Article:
The top wine of the estate, from a one-hectare parcel of the Sorì Paitin that was planted in 1953. It’s also the most powerful wine of the estate, an easy dispeller of the old “Barolo is masculine, Barbaresco feminine” adage. Darker in color and flavor than the Sorì Paitin “normale” but still well-balanced, with plenty of finesse and complexity. Giovanni’s father, Secondo, formerly bottled this as Barbaresco Riserva, starting with the 1974 vintage. Since then, Giovanni has dropped the Riserva designation, feeling that the term’s meaning has been destroyed by it commercial, international manifestations. The 2001 spent three weeks clarifying in steel after a nine-day spell in the rotofermenter, and was finished with two years aging in a mixture of French oak barrels, 50% new and 50% two years old. It is now aged completely in botte of Slavonian oak, varying from light toast to no toast at all.

Barbaresco “Serra Boella,” Paitin di Pasquero-Elia 2002
The only Barbaresco produced at Paitin in the difficult 2002 vintage. It was surprisingly dark for the vintage, likely an attribute driven by the strong color extraction achieved via rotofermentation, yet it was also more evolved in tone and aromas than the 2001s we’d already tasted. Plummier and rounder than the wines from the Sorì Paitin, it was also a tad reductive when first poured but that quickly resolved with some time in the glass. A solid effort for the vintage. Regrettably, my notes don’t include any technical specs for this bottling.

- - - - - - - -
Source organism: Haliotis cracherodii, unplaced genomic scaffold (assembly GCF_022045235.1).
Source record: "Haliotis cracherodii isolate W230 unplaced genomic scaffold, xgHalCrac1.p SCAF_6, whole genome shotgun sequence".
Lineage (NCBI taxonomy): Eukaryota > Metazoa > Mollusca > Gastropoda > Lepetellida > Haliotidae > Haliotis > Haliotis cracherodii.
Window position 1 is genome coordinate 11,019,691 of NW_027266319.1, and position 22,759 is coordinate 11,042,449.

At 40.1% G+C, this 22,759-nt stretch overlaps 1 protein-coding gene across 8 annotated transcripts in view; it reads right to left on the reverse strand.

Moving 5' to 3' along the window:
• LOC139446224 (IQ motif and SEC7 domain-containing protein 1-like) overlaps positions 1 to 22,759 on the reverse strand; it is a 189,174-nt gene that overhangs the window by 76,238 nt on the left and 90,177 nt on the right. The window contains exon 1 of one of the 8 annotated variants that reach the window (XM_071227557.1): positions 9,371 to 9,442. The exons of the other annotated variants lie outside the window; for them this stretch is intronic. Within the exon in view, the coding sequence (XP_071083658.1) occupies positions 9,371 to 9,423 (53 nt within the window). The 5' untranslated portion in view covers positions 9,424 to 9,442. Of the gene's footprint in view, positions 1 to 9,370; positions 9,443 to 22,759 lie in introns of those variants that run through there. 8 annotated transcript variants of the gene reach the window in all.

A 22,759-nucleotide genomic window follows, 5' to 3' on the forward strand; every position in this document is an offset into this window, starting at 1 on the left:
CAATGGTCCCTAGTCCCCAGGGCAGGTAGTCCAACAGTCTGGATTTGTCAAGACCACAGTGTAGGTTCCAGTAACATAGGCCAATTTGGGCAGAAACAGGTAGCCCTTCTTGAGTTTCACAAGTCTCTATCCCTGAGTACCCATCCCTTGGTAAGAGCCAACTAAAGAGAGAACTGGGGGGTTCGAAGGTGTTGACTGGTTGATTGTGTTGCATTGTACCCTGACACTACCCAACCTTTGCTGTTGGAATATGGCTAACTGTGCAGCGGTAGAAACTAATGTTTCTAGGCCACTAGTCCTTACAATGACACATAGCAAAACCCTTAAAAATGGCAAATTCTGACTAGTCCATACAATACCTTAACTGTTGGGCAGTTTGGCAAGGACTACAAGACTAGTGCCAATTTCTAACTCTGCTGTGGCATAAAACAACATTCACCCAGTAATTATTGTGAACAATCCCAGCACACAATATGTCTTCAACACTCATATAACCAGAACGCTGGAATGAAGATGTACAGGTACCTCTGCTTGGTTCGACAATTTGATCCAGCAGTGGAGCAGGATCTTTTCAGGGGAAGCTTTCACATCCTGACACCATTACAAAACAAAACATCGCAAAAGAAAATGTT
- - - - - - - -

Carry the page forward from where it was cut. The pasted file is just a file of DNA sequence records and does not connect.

Langhe Rosso “Paitin,” Paitin di Pasquero-Elia 2003
In 2003 the “Langhe Paitin” was a varietal expression of Cabernet Sauvignon. Yes, 100% Cabernet Sauvignon from the Langhe. Not surprisingly, it was much blacker in color than the Nebbiolo-based wines. Surprisingly low alcohol (13%) given the infamous heat of the 2003 growing season, it led off with a soft, round feel and attractive flavors of blackberry, cassis and licorice but was then marred by astringent, slightly green tannins. The very fact that Paitin had planted Cabernet Sauvignon might be looked at from one perspective as outrageously modern, a move toward internationalization of Piedmontese tradition. Given that Cabernet constitutes only a single hectare of the overall estate and appears in only this wine, it might just as easily be viewed (from a more forgiving perspective) as a natural outlet for a vine grower and winemaker’s curiosity. Earlier experiments with both Pinot Noir and Syrah, in fact, were abandoned after Giovanni found the vines to be unsuited to his terroir. Giovanni continues to farm his plot of Cabernet but now blends the fruit with Nebbiolo and Barbera to produce a slightly more typical, slightly less outrageous Langhe Rosso blend.

My roommate Dale B. and I, pausing for a moment of contemplation after our visit. The family residence is behind us to the right, the old winery building at left.

Azienda Agricola PAITIN di Pasquero Elia
Via Serra Boella 20
12052 Neive (CN)


Anonymous said...

great post david here is mine:


Anonymous said...

What do you mean when a wine tastes reduced?

Serge the Concierge said...


Enjoyed the dusty pictures on your story and your pick of course.

I just finished writing about my 'Passion for Piedmont' pick Cascina Lo Zoccolaio, Dolcetto d'Alba, Vigna dij Sagrin 2007, my WBW #54 pick on 'Serge the Concierge'...

Take care


hvwinegoddess said...

Here's my Passion for Piedmont

Director, Lab Outreach said...

And I thought I drank a lot...

Anonymous said...

Your post humbles us all.

Here's all I had to say:

Thanks for a great edition of WBW. I'll be hosting the next one in March. Thanks for paving the way so well!


TWG said...

You're cheating by posting old notes, we want something current. Otherwise the post is very interesting. Hope you got Dale's permission to post his photo.